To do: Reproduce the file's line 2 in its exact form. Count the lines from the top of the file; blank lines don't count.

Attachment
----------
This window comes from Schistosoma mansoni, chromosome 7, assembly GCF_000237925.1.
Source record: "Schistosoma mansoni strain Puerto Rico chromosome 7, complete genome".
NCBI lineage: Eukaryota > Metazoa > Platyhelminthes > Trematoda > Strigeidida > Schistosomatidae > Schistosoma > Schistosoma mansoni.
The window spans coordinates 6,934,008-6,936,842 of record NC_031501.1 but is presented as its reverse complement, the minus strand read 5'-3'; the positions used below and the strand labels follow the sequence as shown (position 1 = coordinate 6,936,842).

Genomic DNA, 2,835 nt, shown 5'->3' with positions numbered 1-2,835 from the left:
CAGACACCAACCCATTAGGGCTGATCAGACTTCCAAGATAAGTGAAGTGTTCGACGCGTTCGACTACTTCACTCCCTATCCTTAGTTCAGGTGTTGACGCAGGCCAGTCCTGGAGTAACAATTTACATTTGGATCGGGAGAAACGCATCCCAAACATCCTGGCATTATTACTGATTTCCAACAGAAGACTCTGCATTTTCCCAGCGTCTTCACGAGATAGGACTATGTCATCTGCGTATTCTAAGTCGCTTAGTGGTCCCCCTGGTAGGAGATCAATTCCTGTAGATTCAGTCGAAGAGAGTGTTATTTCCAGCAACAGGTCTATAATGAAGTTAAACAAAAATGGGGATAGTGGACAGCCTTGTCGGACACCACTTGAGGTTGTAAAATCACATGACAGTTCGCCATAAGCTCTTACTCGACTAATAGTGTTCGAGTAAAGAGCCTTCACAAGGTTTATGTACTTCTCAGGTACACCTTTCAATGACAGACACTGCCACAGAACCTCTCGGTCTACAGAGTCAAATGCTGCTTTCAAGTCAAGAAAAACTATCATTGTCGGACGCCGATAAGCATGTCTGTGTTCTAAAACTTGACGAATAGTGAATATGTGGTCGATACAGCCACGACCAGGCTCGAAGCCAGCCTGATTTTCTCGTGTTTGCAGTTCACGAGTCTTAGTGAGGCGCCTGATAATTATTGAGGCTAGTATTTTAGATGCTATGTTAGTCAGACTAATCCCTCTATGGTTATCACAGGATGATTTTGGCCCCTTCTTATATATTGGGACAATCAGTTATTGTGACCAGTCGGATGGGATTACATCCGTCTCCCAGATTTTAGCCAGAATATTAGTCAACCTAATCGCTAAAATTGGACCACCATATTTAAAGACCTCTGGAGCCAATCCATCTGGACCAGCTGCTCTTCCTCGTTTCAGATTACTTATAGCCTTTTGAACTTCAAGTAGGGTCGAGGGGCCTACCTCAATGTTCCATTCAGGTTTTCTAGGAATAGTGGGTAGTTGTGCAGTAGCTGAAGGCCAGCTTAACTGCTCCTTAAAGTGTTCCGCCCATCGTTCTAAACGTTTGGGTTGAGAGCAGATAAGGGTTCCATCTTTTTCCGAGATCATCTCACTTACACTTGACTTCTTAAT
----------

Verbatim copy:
Source record: "Schistosoma mansoni strain Puerto Rico chromosome 7, complete genome".